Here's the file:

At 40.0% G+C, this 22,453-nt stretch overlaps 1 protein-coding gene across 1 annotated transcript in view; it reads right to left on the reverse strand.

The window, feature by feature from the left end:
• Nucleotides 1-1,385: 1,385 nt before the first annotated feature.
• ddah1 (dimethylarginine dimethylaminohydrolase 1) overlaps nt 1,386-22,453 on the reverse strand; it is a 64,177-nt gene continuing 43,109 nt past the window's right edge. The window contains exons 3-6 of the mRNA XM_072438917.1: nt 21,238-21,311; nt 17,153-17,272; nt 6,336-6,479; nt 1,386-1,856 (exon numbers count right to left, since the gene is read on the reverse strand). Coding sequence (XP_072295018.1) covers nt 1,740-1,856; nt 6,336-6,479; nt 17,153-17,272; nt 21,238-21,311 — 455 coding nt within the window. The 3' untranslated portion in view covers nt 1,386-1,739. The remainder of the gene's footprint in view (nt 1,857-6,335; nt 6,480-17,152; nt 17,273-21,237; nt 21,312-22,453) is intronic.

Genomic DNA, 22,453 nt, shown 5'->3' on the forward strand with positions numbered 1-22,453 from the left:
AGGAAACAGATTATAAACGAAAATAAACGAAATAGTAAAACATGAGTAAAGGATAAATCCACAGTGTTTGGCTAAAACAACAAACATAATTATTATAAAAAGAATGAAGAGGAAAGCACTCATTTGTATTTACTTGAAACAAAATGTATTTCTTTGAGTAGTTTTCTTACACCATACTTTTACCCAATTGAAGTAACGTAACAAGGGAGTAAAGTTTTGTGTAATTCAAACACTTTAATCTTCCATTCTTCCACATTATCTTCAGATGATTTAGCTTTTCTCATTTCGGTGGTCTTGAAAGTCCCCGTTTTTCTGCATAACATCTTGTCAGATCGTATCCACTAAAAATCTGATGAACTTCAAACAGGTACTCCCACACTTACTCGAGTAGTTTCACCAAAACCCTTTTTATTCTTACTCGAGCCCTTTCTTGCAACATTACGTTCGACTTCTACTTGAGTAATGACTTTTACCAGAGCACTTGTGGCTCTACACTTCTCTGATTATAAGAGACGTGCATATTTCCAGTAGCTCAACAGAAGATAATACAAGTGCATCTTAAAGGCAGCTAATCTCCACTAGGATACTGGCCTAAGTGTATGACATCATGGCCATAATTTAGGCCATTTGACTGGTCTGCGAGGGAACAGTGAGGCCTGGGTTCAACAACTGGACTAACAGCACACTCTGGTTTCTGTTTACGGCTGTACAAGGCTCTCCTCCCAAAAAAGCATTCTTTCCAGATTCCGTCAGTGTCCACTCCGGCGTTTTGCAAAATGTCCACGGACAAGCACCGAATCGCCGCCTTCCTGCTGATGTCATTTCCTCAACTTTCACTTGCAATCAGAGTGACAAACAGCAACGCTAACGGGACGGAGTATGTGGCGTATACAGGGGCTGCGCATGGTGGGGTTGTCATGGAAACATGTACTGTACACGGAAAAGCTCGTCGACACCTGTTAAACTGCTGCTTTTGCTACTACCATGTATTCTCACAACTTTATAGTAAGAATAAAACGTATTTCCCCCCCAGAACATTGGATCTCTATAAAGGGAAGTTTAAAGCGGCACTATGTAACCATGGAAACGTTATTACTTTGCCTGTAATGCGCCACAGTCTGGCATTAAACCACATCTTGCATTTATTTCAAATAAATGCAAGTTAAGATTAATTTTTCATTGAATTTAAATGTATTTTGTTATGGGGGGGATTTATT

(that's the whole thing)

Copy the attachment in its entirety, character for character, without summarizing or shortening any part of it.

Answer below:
At 40.0% G+C, this 22,453-nt stretch overlaps 1 protein-coding gene across 1 annotated transcript in view; it reads right to left on the reverse strand.

The window, feature by feature from the left end:
• Nucleotides 1-1,385: 1,385 nt before the first annotated feature.
• ddah1 (dimethylarginine dimethylaminohydrolase 1) overlaps nt 1,386-22,453 on the reverse strand; it is a 64,177-nt gene continuing 43,109 nt past the window's right edge. The window contains exons 3-6 of the mRNA XM_072438917.1: nt 21,238-21,311; nt 17,153-17,272; nt 6,336-6,479; nt 1,386-1,856 (exon numbers count right to left, since the gene is read on the reverse strand). Coding sequence (XP_072295018.1) covers nt 1,740-1,856; nt 6,336-6,479; nt 17,153-17,272; nt 21,238-21,311 — 455 coding nt within the window. The 3' untranslated portion in view covers nt 1,386-1,739. The remainder of the gene's footprint in view (nt 1,857-6,335; nt 6,480-17,152; nt 17,273-21,237; nt 21,312-22,453) is intronic.

Genomic DNA, 22,453 nt, shown 5'->3' on the forward strand with positions numbered 1-22,453 from the left:
AGGAAACAGATTATAAACGAAAATAAACGAAATAGTAAAACATGAGTAAAGGATAAATCCACAGTGTTTGGCTAAAACAACAAACATAATTATTATAAAAAGAATGAAGAGGAAAGCACTCATTTGTATTTACTTGAAACAAAATGTATTTCTTTGAGTAGTTTTCTTACACCATACTTTTACCCAATTGAAGTAACGTAACAAGGGAGTAAAGTTTTGTGTAATTCAAACACTTTAATCTTCCATTCTTCCACATTATCTTCAGATGATTTAGCTTTTCTCATTTCGGTGGTCTTGAAAGTCCCCGTTTTTCTGCATAACATCTTGTCAGATCGTATCCACTAAAAATCTGATGAACTTCAAACAGGTACTCCCACACTTACTCGAGTAGTTTCACCAAAACCCTTTTTATTCTTACTCGAGCCCTTTCTTGCAACATTACGTTCGACTTCTACTTGAGTAATGACTTTTACCAGAGCACTTGTGGCTCTACACTTCTCTGATTATAAGAGACGTGCATATTTCCAGTAGCTCAACAGAAGATAATACAAGTGCATCTTAAAGGCAGCTAATCTCCACTAGGATACTGGCCTAAGTGTATGACATCATGGCCATAATTTAGGCCATTTGACTGGTCTGCGAGGGAACAGTGAGGCCTGGGTTCAACAACTGGACTAACAGCACACTCTGGTTTCTGTTTACGGCTGTACAAGGCTCTCCTCCCAAAAAAGCATTCTTTCCAGATTCCGTCAGTGTCCACTCCGGCGTTTTGCAAAATGTCCACGGACAAGCACCGAATCGCCGCCTTCCTGCTGATGTCATTTCCTCAACTTTCACTTGCAATCAGAGTGACAAACAGCAACGCTAACGGGACGGAGTATGTGGCGTATACAGGGGCTGCGCATGGTGGGGTTGTCATGGAAACATGTACTGTACACGGAAAAGCTCGTCGACACCTGTTAAACTGCTGCTTTTGCTACTACCATGTATTCTCACAACTTTATAGTAAGAATAAAACGTATTTCCCCCCCAGAACATTGGATCTCTATAAAGGGAAGTTTAAAGCGGCACTATGTAACCATGGAAACGTTATTACTTTGCCTGTAATGCGCCACAGTCTGGCATTAAACCACATCTTGCATTTATTTCAAATAAATGCAAGTTAAGATTAATTTTTCATTGAATTTAAATGTATTTTGTTATGGGGGGGATTTATT